Switch mode noise

Discussion in 'General Electronics Chat' started by roballen, Aug 7, 2013.

  1. roballen

    Thread Starter New Member

    Aug 7, 2013
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    Hi all,

    This is my first post, so please bear with me if I've done anything wrong. I've tried search the forum and have had no luck.

    I'm using a Traco-Power TMLM04 switch mode power supply to power a very basic circuit with a PIC16F722. I've been having real problems with the PIC resetting it self due to brown-outs. I scoped the 3.3V DC power line (the output from the TMLM04 module) and it was very very noisy.

    The data sheet for the TMLM04 module states that with a constant load, the maximum output ripple should be 250mV. To check that the error wasn't in the circuit I had made, I connected the module to a very basic circuit with just a 15Ohm load resistor. This gives a constant load of ~220mA (max output is 1200mA), and I scoped the output again. The noise from the power supply module is just as bad as with the original circuit and I'm seeing ripple of up to 2.5V at the worst points.

    I have about 50 of the Traco Power modules, of which I've tested about 10 in total which span 3 different batches and they're all the same. So I'm sure it must be something I'm doing wrong. I've tried adding a 2200uF capacitor on the 3v3 line, which helps a little, but not much.

    Here is a screen shot from the 3v3 line of the basic (15 ohm resistor only) circuit.

    [​IMG]

    The centre line is 0v, the volts per division is 1V and the time per division is 5mS.

    There is a copy of the data sheet and extra information available from here:
    http://www.tracopower.com/products/ac-dc-power-supplies/encapsulated-modules/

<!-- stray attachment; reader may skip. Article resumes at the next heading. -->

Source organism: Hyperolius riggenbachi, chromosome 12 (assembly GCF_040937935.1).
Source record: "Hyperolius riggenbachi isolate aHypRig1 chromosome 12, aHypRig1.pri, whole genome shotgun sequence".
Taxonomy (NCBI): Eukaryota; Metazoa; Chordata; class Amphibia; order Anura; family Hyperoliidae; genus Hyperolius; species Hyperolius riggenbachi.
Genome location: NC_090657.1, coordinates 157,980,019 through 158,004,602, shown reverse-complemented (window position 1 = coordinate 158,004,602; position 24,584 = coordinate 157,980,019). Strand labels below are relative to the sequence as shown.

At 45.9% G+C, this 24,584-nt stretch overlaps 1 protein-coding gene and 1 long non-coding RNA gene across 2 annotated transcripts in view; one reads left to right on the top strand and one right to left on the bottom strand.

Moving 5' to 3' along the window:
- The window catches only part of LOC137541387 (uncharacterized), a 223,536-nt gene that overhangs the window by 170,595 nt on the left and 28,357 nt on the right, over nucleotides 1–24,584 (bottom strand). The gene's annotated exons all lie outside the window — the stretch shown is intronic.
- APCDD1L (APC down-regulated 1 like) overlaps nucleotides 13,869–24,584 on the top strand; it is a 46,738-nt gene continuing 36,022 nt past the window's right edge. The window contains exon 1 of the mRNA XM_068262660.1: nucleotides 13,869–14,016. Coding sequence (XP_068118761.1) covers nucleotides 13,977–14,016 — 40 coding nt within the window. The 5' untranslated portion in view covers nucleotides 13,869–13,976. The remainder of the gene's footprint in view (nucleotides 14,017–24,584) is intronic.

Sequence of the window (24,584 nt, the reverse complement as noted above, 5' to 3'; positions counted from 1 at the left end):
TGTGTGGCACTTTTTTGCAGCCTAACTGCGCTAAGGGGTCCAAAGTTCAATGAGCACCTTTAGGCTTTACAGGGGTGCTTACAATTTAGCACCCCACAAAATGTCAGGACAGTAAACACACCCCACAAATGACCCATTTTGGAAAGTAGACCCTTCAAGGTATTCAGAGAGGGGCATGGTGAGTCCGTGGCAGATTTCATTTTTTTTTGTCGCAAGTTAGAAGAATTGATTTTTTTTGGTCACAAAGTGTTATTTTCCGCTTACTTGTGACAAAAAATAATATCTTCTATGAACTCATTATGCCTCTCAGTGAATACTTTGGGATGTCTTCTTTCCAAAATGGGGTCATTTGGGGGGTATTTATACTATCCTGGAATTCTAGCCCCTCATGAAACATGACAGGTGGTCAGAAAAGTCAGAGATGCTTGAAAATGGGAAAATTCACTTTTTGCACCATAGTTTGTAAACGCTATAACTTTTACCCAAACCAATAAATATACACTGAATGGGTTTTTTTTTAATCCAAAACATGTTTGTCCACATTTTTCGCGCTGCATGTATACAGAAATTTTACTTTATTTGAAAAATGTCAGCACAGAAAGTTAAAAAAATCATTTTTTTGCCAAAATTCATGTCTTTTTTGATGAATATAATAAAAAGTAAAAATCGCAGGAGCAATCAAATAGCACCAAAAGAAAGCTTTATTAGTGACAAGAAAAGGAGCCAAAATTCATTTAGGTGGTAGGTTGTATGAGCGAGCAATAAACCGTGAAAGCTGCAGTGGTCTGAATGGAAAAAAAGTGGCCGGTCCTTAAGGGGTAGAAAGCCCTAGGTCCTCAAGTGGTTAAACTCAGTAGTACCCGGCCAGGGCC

Any help with how to reduce the noise to make it suitable for use with a uController would be much appreciated.
     
  2. WBahn

    Moderator

    Mar 31, 2012
    17,777
    4,805
    Have you looked for any product reviews of Traco power modules?

    Have you contacted Traco and asked them what might be causing this?

    Those might yield something useful.
     
  3. roballen

    Thread Starter New Member

    Aug 7, 2013
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    0
    Thanks for the speedy reply!

    I have looked for product reviews, but wasn't able to find any. I have contacted Traco-Power but, as yet, they haven't got back to me.

    Does anyone know why a 2200uF capacitor wouldn't smooth out at least some of the noise? I'm wondering if its related to the source being a switch mode, not a linear supply, but I would of expected it to remove a large amount of the noise, but it makes almost no difference :confused:
     
  4. crutschow

    Expert

    Mar 14, 2008
    13,052
    3,244
    What is the input voltage source?

    These supplies seem to be operating abnormally. Don't see any obvious reason for that.
     
  5. roballen

    Thread Starter New Member

    Aug 7, 2013
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    0